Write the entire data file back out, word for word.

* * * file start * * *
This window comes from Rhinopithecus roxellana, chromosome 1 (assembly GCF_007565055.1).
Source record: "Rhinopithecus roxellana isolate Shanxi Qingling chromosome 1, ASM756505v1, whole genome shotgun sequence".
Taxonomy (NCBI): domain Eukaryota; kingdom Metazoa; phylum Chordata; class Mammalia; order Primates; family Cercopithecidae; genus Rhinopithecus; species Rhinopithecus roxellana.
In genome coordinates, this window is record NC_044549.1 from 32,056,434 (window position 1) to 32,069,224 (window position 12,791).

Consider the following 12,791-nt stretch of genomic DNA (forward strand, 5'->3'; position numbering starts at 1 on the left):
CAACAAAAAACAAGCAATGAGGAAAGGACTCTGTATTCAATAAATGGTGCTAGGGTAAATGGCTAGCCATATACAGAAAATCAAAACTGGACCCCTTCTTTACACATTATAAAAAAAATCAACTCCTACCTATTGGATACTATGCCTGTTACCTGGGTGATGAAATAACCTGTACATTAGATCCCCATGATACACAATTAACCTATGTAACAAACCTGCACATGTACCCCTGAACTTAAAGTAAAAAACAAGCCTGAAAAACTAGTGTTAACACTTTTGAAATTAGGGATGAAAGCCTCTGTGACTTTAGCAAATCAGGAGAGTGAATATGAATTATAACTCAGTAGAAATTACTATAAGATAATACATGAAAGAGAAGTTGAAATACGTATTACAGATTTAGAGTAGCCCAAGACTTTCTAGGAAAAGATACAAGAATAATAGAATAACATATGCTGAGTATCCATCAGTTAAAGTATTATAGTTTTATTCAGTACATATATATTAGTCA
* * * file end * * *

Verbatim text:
This window comes from Rhinopithecus roxellana, chromosome 1 (assembly GCF_007565055.1).
Source record: "Rhinopithecus roxellana isolate Shanxi Qingling chromosome 1, ASM756505v1, whole genome shotgun sequence".
Taxonomy (NCBI): domain Eukaryota; kingdom Metazoa; phylum Chordata; class Mammalia; order Primates; family Cercopithecidae; genus Rhinopithecus; species Rhinopithecus roxellana.
In genome coordinates, this window is record NC_044549.1 from 32,056,434 (window position 1) to 32,069,224 (window position 12,791).

Consider the following 12,791-nt stretch of genomic DNA (forward strand, 5'->3'; position numbering starts at 1 on the left):
CAACAAAAAACAAGCAATGAGGAAAGGACTCTGTATTCAATAAATGGTGCTAGGGTAAATGGCTAGCCATATACAGAAAATCAAAACTGGACCCCTTCTTTACACATTATAAAAAAAATCAACTCCTACCTATTGGATACTATGCCTGTTACCTGGGTGATGAAATAACCTGTACATTAGATCCCCATGATACACAATTAACCTATGTAACAAACCTGCACATGTACCCCTGAACTTAAAGTAAAAAACAAGCCTGAAAAACTAGTGTTAACACTTTTGAAATTAGGGATGAAAGCCTCTGTGACTTTAGCAAATCAGGAGAGTGAATATGAATTATAACTCAGTAGAAATTACTATAAGATAATACATGAAAGAGAAGTTGAAATACGTATTACAGATTTAGAGTAGCCCAAGACTTTCTAGGAAAAGATACAAGAATAATAGAATAACATATGCTGAGTATCCATCAGTTAAAGTATTATAGTTTTATTCAGTACATATATATTAGTCA